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Lawmakers weigh in after Obama addresses nation on Syria

After President Barack Obama addressed the nation about Syria Tuesday night, supporters pledged to cautiously back his pursuit of a new Russian-led diplomatic solution while critics panned what they called a "haphazard" response.

In a primetime address from the White House, Obama described the potential diplomatic path proposed by Russian officials, saying that Syrian President Bashar Assad's possible surrender of chemical weapons to international control could provide a solution to the standoff without U.S. military intervention. But, he added, the United States must remain prepared to use military force if the diplomatic effort fails.

Sens. John McCain and Lindsey Graham, two Republicans who supported Obama's call for the use of military force, said in a joint statement that the president should have laid out more specific criteria for assessing the Russian proposal. 

"We appreciate the President speaking directly to the American people about the conflict in Syria," they wrote. "We regret, however, that he did not speak more forcefully about the need to increase our military assistance to moderate opposition forces in Syria, such as the Free Syrian Army. We also regret that he did not lay out a clearer plan to test the seriousness of the Russian and Syrian proposal to transfer the Assad regime's chemical weapons to international custody."

Some critics questioned the wisdom of the speech itself, which was originally planned to urge support for a congressional resolution to authorize the use of force. That vote in the Senate was postponed amid the Russian overture -- and questions about whether it would even pass. 

"The administration’s handling of the U.S. response to Syria has been so haphazard it’s disappointed even the president’s most ardent supporters,” said Republican National Committee Chairman Reince Priebus. “This rudderless diplomacy has embarrassed America on the world stage."

House Intelligence Committee head Mike Rogers, a Republican, said the president "still urgently needs to develop and execute a coherent strategy" to address the national security threats presented by Syria. 

"Like all Americans, I am hopeful a diplomatic solution can be reached," he added. "However, I am skeptical of any proposal proffered by the Russians and doubt Assad's motives for agreeing to this plan."

Some lawmakers on both sides of the aisle also expressed wariness of the Russian proposal but said it is worth assessing. 

Sen. Rand Paul, R-Ky., one of the leading opponents of military action in Syria, said in a videotaped response that the United States should not be "naive" about the Russian proposal.

"The possibility of a diplomatic solution is a good thing, though we must proceed with caution on the details," he said. 

But Paul continued to argue that the case for American military intervention in the conflict remains unclear, a sentiment echoed by many of his fellow Republicans as well as by some Democrats who have said this week they would oppose the use of force if it comes to a vote. 

"Just about any bad outcome you can imagine is made more likely by U.S. involvement in the Syrian civil war," Paul contended.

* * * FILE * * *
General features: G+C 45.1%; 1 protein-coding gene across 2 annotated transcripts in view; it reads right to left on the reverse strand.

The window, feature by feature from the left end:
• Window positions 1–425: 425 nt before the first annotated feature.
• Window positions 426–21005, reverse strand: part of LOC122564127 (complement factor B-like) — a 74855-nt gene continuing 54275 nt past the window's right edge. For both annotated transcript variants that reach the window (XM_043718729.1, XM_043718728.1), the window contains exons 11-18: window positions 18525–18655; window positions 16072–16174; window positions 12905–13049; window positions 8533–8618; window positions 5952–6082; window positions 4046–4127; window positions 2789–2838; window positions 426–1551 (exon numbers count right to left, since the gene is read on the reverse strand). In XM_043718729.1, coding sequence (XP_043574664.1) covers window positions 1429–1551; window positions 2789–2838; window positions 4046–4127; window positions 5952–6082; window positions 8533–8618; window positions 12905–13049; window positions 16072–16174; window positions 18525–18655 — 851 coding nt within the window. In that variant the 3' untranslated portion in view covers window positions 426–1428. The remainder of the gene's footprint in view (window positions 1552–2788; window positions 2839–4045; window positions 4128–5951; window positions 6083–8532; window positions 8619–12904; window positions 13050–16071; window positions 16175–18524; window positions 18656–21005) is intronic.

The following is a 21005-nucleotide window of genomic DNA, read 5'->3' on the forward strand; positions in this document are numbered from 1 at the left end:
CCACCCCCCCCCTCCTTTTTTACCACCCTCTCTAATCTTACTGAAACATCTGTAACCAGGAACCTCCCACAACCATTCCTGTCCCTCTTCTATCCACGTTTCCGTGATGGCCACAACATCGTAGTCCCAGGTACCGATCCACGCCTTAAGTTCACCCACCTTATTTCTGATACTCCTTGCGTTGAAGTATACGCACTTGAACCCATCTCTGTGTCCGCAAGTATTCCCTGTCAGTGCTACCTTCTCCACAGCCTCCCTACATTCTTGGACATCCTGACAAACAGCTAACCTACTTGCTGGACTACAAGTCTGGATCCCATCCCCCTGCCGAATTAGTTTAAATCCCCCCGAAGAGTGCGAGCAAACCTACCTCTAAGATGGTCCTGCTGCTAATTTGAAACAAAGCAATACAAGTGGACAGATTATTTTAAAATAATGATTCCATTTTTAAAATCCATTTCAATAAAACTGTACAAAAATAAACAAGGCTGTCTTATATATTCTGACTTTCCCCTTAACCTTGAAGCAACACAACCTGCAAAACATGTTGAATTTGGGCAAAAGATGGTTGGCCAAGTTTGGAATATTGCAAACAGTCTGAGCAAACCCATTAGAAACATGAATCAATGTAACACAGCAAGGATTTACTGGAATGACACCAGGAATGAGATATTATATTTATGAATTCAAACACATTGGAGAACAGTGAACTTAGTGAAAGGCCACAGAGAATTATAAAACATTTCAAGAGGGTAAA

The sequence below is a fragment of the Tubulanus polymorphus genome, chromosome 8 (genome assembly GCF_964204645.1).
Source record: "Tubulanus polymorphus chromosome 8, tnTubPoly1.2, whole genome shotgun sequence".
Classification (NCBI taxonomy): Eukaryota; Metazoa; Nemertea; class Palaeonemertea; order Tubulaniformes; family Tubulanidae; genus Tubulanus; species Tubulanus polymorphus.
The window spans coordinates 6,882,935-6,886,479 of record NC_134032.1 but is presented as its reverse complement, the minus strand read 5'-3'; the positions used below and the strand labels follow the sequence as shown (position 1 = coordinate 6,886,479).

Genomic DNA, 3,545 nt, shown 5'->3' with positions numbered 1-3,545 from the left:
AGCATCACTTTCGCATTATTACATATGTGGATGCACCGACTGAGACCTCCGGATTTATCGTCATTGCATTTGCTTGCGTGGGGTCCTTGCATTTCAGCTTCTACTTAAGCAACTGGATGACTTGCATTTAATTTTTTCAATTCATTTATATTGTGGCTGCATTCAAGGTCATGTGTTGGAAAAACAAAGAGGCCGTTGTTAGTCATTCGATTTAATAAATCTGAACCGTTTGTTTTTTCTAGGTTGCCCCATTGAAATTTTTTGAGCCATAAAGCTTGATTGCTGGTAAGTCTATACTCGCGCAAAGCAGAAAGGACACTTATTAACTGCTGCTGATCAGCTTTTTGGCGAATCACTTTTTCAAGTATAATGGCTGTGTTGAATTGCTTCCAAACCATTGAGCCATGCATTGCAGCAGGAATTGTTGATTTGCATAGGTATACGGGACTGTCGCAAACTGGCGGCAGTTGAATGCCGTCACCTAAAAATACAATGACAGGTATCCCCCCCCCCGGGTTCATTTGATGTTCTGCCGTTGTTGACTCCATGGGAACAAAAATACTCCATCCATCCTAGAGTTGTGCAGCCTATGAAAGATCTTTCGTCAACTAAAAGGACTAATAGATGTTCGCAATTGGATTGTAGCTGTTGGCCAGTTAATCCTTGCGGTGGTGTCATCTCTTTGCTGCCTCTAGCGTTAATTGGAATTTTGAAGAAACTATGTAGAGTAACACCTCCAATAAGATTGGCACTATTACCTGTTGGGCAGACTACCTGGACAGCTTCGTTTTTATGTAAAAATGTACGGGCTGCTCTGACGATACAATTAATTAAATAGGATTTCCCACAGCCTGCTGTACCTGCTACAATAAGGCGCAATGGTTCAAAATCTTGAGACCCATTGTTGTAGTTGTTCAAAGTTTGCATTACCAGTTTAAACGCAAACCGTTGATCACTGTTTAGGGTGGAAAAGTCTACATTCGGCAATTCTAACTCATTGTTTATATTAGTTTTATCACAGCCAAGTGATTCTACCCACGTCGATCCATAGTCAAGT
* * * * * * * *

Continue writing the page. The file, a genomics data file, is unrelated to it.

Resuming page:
Sen. Bob Menendez, D-N.J., the chairman of the Senate Foreign Relations Committee, said in a statement that he is skeptical about the Russian offer but that he will consider it if it proves to be "legitimate."

"The diplomatic door has opened ever so slightly and while I have doubts about this 11th hour offer, it would be wrong to slam the door shut without due consideration," he said. "A negotiated solution to a crisis is always preferable and if this possibility is legitimate, I'll give it serious thought."

Echoing the president, Menendez added that "should diplomacy fail, an authorization of force will send an unequivocal message to the Assad regime and other international actors that the use of chemical weapons will be met with a military response to prevent their use and proliferation."

Obama met separately with Senate Democrats and Republicans before his remarks to the nation on Tuesday to discuss the new potential diplomatic avenue.

Those meetings were reportedly cordial, although Obama has been facing opposition from lawmakers in both parties over his proposal to conduct limited military strikes with authorization from Congress. A number of senators from both sides of the aisle announced their opposition to the president’s plan Tuesday before the address. 

On Monday, Senate Majority Leader Harry Reid announced that he would delay a Wednesday vote on the original measure to authorize force in Syria, citing ongoing diplomatic developments.

Reid suggested Tuesday that no votes on the authorization for the use of force are imminent as U.S. officials pursue the diplomatic alternative.

"I'm not guaranteeing anything," he told reporters. "I do know this: Our schedule is being driven by developments that are taking place, not by some artificial timeline that we have here."

A bipartisan group of senators is currently crafting legislation that would direct the United Nations to pass a resolution that would allow the removal of chemical weapons caches from Syria within a certain timeframe.

But it’s unclear when that language will be complete or when a vote on the resolution would take place.